Photos taken by David Stanley on a visit to Butrint, Saranda, Port Palermo, Vlora, Apollonia, and Fier in coastal Albania.
This Communist-era bunker near Apollonia is one of thousands built during the 1960s and 1970s to protect Albania again foreign invasions.
Resort hotels line the waterfront of the southern Albanian city of Saranda, blessed with a fine Ionian beach. It's a tradition for Albanian couples to spend their honeymoon here.
In antiquity the 2nd century Odeon at Apollonia, Albania, seated 650 persons and was covered by a roof.
This tunnel at the north end of Porto Palermo Bay, Albania, was used to shelter fast coastal defence vessels during the Communist era. It's still a forbidden military zone.
The limestone walls of the Castle of Ali Pasha Tepelena (1804) at Porto Palermo, Albania, are up to 3.5 meters thick. At each corner of the triangular fort are pentagonal towers.
The Castle of Ali Pasha Tepelena (1804) stands on a small island now connected by a causeway at Porto Palermo Bay, Albania.
Clear water bubbles forth from limestone karst formations at the Blue Eye Spring between Gjikokaster and Saranda, Albania.
The13th century Orthodox monastery at Ardenica north of Fier, Albania, has an ornate wooden pulpit.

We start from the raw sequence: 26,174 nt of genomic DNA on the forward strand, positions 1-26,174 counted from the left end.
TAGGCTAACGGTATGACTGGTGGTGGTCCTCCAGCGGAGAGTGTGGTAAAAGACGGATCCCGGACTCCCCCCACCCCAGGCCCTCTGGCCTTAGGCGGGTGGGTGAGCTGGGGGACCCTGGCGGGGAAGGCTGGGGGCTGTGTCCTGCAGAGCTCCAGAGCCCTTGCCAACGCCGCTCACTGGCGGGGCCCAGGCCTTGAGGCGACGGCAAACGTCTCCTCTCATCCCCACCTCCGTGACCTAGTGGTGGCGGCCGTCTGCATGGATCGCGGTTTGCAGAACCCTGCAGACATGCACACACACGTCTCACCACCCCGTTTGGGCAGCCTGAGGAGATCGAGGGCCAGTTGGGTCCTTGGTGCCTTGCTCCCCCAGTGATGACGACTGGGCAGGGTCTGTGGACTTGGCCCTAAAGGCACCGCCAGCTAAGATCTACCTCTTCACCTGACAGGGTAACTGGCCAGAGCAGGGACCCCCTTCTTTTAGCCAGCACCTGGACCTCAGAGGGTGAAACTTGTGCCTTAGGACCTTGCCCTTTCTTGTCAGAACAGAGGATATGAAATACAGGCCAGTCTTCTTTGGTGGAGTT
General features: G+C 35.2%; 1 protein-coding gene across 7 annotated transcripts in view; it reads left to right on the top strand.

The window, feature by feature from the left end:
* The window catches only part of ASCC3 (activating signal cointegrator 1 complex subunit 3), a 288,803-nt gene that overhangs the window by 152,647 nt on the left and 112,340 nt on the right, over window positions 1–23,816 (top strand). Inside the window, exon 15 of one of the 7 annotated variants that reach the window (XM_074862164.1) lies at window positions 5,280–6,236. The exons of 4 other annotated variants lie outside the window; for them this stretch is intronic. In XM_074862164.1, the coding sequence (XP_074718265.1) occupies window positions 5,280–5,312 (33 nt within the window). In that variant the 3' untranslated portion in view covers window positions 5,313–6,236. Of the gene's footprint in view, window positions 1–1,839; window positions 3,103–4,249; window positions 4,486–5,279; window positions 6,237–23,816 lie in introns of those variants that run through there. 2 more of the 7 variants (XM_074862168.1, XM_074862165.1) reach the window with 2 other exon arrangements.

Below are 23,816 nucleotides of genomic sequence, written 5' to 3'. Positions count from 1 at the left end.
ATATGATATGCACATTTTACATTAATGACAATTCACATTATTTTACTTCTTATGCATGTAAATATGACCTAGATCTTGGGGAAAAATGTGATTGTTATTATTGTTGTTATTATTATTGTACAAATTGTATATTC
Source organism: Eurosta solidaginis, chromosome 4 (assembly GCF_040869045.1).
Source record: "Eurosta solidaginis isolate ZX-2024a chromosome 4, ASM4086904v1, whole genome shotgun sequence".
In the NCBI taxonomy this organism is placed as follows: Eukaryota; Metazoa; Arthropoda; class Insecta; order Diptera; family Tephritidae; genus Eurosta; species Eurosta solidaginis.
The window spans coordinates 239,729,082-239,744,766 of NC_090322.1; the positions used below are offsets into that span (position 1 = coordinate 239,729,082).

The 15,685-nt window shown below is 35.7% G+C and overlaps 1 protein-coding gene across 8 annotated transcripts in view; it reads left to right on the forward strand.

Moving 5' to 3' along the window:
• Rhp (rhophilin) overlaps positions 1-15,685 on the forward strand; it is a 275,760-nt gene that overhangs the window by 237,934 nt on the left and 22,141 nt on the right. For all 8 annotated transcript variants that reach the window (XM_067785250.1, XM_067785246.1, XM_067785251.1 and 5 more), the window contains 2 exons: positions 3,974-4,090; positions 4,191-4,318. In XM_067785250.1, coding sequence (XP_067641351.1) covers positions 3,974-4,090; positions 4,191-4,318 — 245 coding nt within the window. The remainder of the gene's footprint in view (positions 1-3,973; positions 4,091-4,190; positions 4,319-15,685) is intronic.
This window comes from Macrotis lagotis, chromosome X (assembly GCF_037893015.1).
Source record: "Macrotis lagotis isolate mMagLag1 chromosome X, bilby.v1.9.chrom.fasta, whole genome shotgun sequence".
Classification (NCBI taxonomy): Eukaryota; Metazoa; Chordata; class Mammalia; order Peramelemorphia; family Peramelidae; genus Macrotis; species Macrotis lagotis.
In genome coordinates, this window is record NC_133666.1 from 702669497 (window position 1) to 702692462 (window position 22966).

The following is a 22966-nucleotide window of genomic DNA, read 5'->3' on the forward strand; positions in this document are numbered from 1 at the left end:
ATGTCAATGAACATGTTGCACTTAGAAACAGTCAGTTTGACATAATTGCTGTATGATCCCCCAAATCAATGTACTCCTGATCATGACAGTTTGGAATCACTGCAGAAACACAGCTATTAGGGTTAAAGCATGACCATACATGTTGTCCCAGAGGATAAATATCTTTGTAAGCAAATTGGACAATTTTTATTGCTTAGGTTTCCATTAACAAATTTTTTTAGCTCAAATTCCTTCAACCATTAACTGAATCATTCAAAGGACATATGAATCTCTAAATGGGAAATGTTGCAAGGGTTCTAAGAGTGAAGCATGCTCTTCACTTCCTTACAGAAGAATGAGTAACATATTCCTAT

The 2nd century Bouleuterion or Hall of the Agonothetes was the ancient seat of the magistrates at Apollonia, Albania. The building was reconstructed between 1974 and 1978.
Vlora is best known as the main port of southern Albania but there's a nice beach east of the harbour.
Corfu Island in Greece is visible across the Ionian Sea from the Albanian coast south of Saranda.
The fertile plain around Apollonia, Albania, provided food for the ancient Greek and Roman cities. In antiquity large flocks of sheep were kept here.
The 13th century Monastery of Saint Mary at Apollonia, Albania, is noted for the icons in the church and museum, the capitals in the narthex, and the frescoes in the rectory.
David Stanley posing in the Castle of Ali Pasha Tepelena at Porto Palermo, Albania.
Albania's southernmost city Saranda sits on a horseshoe bay almost opposite the northern tip of the Greek island of Corfu.
A 4th century BC Cyclopean wall at Butrint, Albania, bears an ancient relief of a lion killing a bull. This is said to be symbolic of a protective force vanquishing assailants.